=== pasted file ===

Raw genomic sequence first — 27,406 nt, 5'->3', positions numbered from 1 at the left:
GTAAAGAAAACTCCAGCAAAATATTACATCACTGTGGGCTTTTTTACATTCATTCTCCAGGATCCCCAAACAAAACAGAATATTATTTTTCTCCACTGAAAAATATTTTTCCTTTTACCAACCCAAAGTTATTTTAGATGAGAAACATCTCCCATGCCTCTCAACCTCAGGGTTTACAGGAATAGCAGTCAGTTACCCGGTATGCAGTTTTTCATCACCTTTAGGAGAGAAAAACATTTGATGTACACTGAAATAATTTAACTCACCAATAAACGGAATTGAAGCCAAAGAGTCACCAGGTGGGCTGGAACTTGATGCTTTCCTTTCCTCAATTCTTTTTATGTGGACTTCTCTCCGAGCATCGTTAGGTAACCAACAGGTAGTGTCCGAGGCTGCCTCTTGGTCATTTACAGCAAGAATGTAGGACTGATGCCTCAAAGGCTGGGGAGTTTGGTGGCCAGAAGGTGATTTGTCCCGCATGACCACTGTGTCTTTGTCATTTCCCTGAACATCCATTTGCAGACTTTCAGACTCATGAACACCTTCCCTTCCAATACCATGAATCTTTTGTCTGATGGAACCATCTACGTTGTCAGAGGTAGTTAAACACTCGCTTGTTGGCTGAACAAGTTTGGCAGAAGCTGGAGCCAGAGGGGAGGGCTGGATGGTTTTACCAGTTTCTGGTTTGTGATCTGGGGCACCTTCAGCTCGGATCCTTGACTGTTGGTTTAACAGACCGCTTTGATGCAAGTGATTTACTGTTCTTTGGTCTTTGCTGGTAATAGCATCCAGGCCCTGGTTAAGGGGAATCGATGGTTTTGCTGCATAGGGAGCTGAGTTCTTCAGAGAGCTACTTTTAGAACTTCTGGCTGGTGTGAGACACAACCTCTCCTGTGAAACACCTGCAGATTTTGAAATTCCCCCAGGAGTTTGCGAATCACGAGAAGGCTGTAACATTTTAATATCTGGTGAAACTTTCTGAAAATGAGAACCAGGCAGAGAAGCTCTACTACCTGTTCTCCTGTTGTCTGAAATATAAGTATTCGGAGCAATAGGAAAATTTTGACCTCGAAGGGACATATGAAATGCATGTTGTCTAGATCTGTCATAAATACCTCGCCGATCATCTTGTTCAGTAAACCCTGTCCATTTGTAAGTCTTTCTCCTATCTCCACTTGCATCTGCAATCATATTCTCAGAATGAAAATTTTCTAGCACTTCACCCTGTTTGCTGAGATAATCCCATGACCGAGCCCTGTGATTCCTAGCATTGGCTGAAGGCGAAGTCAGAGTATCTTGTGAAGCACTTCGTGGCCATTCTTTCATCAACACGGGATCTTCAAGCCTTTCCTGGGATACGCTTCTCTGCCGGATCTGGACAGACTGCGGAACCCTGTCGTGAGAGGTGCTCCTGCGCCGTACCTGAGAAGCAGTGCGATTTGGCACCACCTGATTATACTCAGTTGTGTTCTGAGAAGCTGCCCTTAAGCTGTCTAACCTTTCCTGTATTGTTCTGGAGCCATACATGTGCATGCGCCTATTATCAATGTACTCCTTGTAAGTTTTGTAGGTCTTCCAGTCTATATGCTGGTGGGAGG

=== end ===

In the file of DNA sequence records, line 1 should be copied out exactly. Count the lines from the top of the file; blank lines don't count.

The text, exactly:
Raw genomic sequence first — 27,406 nt, 5'->3', positions numbered from 1 at the left: